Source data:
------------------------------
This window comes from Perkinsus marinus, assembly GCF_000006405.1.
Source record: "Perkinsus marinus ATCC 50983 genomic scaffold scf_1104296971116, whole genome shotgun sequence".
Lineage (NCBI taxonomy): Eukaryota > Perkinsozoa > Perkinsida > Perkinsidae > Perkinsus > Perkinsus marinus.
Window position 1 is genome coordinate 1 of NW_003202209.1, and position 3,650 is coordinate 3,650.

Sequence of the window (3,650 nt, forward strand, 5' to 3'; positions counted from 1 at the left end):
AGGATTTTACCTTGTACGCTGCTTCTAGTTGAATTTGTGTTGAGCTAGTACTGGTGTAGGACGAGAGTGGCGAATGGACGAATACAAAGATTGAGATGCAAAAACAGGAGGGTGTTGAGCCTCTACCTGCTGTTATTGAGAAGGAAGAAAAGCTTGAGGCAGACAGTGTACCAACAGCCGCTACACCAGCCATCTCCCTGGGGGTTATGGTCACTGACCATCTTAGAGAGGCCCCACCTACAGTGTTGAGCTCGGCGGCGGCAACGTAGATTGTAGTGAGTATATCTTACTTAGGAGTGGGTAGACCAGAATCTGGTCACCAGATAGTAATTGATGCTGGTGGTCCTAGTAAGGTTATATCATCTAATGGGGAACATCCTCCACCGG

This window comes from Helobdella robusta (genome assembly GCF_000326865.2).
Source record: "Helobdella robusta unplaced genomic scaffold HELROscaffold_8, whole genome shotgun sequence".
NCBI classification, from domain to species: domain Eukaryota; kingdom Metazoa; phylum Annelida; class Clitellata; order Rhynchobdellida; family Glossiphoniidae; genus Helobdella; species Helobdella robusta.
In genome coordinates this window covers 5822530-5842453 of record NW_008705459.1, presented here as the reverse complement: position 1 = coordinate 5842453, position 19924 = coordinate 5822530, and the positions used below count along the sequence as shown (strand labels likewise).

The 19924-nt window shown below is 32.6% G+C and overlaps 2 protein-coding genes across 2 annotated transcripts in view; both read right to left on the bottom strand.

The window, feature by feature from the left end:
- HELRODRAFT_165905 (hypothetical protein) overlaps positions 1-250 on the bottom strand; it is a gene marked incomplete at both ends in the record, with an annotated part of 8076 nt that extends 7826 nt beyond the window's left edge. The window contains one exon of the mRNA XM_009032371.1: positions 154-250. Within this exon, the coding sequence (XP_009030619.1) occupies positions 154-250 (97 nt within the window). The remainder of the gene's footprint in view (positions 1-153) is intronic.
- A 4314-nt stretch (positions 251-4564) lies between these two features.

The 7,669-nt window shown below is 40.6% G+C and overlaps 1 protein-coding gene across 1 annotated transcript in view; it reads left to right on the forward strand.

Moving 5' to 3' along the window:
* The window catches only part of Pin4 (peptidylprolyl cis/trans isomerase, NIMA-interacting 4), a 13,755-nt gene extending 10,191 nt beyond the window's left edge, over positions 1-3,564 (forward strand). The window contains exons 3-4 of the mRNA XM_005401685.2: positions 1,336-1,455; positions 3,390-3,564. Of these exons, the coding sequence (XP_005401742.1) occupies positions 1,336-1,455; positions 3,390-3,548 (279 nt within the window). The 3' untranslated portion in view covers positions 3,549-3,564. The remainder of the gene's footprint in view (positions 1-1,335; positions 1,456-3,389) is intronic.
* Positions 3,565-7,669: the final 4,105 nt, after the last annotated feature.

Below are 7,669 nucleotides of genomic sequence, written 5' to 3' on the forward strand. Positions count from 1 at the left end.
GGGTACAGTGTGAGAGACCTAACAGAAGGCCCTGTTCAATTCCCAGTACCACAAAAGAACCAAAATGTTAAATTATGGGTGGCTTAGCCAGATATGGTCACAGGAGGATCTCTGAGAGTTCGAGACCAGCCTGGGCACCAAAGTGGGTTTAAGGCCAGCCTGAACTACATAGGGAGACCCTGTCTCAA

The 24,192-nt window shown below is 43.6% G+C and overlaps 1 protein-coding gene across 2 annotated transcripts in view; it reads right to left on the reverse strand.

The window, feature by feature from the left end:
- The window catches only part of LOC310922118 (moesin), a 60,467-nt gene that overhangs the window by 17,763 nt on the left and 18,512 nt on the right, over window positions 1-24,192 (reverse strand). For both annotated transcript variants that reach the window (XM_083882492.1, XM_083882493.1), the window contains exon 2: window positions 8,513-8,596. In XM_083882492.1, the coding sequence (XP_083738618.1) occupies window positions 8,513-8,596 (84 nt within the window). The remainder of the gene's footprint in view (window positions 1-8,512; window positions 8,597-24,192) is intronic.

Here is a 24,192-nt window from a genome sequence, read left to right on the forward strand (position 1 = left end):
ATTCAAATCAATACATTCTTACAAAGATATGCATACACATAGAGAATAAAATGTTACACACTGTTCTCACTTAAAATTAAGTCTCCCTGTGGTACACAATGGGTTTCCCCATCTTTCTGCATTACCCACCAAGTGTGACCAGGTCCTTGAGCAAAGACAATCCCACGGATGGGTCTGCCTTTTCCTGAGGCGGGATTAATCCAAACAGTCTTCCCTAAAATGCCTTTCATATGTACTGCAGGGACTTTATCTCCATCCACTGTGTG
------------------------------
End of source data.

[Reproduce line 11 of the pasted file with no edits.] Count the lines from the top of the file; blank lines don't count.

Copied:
The 19924-nt window shown below is 32.6% G+C and overlaps 2 protein-coding genes across 2 annotated transcripts in view; both read right to left on the bottom strand.